Considering how widespread Apple products have become – there’s iPhones, iMacs and iPads – have you ever wondered what the ‘i’ stands for?
According to The Independent most people presume that the ‘i’ stands for ‘internet’, and they’re not entirely wrong but that’s not the whole story.
The convention of naming products with the ‘i’ came about when Apple introduced the iMac in 1998.
The computer was released just as the internet was taking off and its marketing focused on its ability to use the web. Steve Jobs believed that the number one use for the device would be the surfing the web so it made sense to make that clear in the name.
But that’s not all it stands for.
During the launch of the iMac, Steve Jobs showed slides which displayed the five words ‘i’ stands for – internet, individual, instruct, inform, and inspire.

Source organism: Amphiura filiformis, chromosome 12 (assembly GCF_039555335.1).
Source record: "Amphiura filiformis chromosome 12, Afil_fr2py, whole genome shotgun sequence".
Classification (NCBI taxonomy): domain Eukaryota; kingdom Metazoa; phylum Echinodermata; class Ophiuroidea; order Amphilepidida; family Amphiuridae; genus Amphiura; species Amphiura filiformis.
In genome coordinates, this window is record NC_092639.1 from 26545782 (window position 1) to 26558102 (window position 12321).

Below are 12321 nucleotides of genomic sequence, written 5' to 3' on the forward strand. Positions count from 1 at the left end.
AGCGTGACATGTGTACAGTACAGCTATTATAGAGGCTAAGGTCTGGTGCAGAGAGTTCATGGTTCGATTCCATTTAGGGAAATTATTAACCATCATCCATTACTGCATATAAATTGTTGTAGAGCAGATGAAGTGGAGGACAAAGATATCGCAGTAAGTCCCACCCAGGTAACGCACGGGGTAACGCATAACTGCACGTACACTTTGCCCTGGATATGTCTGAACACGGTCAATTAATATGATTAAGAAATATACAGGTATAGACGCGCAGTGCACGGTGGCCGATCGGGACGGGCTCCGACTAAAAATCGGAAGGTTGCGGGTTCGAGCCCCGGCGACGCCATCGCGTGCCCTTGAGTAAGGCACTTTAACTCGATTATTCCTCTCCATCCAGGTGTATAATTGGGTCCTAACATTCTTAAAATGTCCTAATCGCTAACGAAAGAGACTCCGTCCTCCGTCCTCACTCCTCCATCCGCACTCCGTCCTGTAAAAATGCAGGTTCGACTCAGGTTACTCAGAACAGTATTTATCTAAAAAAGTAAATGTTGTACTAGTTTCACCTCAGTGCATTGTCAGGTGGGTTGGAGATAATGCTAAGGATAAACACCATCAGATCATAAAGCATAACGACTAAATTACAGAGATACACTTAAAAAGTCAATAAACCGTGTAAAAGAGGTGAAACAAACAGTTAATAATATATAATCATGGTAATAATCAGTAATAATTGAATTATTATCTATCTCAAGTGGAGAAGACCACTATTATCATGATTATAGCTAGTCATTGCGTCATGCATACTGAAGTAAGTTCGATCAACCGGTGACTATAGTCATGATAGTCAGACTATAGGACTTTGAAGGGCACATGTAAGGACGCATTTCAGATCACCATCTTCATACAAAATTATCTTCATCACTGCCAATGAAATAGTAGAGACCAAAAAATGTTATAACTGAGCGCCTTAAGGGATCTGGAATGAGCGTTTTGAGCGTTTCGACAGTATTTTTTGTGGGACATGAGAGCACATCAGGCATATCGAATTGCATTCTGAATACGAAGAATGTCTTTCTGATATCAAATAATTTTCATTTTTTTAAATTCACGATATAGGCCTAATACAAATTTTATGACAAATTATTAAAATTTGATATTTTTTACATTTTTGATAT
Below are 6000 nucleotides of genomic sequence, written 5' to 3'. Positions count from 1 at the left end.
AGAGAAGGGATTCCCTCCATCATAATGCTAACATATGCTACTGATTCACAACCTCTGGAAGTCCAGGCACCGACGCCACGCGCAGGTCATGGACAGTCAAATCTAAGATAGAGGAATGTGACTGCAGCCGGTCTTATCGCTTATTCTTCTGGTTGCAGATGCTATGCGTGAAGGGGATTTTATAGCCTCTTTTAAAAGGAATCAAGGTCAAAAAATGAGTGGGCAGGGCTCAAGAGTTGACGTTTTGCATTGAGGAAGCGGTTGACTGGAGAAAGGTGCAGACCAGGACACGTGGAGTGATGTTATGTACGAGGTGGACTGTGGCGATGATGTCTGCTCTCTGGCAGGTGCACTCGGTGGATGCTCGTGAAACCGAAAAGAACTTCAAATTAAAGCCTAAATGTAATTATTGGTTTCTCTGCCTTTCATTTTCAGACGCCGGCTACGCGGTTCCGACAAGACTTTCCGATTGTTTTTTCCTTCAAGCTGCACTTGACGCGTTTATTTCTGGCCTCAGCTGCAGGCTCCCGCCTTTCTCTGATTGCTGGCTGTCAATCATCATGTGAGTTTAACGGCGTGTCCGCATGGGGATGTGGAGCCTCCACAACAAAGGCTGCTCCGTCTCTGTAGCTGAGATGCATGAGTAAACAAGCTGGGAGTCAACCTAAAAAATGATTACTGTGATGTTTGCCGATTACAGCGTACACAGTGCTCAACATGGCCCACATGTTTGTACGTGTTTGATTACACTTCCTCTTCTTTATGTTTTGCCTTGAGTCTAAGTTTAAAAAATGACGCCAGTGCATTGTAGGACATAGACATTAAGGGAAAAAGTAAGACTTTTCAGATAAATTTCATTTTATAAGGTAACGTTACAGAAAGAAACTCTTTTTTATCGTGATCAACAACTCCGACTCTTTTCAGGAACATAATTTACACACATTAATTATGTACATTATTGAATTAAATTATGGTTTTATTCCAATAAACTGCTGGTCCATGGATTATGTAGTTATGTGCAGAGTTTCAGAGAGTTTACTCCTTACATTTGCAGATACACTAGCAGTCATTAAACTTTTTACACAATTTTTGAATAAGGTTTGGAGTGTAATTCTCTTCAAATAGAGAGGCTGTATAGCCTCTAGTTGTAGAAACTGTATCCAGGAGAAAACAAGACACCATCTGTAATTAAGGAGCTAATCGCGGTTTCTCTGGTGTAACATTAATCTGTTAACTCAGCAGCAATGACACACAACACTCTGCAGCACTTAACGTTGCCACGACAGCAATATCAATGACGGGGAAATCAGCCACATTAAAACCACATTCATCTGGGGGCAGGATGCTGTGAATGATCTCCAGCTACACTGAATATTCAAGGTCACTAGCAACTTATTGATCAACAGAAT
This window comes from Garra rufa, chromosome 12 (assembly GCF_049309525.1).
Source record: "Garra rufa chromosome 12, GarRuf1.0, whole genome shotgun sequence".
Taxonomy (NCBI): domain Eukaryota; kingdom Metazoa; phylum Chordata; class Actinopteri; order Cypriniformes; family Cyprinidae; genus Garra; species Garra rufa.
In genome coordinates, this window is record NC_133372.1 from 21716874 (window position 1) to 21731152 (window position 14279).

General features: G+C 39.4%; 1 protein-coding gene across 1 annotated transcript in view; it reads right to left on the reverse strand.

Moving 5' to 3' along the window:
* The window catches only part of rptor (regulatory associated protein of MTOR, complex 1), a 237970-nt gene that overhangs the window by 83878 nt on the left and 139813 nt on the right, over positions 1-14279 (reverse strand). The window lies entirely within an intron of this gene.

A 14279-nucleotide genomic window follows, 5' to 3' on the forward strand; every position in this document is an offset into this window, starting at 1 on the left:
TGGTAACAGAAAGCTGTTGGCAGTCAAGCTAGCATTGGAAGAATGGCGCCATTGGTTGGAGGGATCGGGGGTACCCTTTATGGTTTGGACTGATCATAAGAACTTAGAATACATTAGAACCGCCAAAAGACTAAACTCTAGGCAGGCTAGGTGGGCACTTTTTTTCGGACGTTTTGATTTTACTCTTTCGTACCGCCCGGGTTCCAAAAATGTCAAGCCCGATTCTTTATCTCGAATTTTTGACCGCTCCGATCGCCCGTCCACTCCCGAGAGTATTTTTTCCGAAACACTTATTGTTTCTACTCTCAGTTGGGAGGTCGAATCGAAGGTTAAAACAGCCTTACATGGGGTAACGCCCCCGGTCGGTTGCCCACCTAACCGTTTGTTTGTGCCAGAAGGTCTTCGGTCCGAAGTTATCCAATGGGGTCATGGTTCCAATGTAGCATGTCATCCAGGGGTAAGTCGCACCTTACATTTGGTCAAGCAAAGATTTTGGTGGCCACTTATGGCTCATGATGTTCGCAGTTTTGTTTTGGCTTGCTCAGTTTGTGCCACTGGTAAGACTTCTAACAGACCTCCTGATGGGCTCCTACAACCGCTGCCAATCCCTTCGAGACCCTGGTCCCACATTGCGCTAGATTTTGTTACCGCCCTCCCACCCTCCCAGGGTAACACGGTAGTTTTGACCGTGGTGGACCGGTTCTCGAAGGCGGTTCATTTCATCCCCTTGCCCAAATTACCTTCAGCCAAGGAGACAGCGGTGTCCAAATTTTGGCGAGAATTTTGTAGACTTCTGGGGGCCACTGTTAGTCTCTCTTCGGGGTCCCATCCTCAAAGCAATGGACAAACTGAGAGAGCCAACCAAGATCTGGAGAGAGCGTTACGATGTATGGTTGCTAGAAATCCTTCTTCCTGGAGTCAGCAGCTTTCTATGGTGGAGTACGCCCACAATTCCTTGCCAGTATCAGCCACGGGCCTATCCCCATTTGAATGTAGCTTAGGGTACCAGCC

‘i’ also means some other things to us… We are a personal computer company, and although this product is born to network, it also is a beautiful stand-alone product. We are targeting it also for education. They want to buy these. And it is perfect for most of the things they do in instruction.
In recent years the ‘i’ prefix has lost some of its shine with many of Apple’s recent products, including the Apple TV and the Apple Watch, using a new naming convention, although with the iPhone 7 coming soon Apple’s ‘i’ will be inspiring individuals for a while yet.
More of a concept than a journalist, Tom Percival was forged in the bowels of Salford University from which he emerged grasping a Masters in journalism.
Since then his rise has been described by himself as ‘meteoric’ rising to the esteemed rank of Social Editor at UNILAD as well as working at the BBC, Manchester Evening News, and ITV.
He credits his success to three core techniques, name repetition, personality mirroring, and never breaking off a handshake.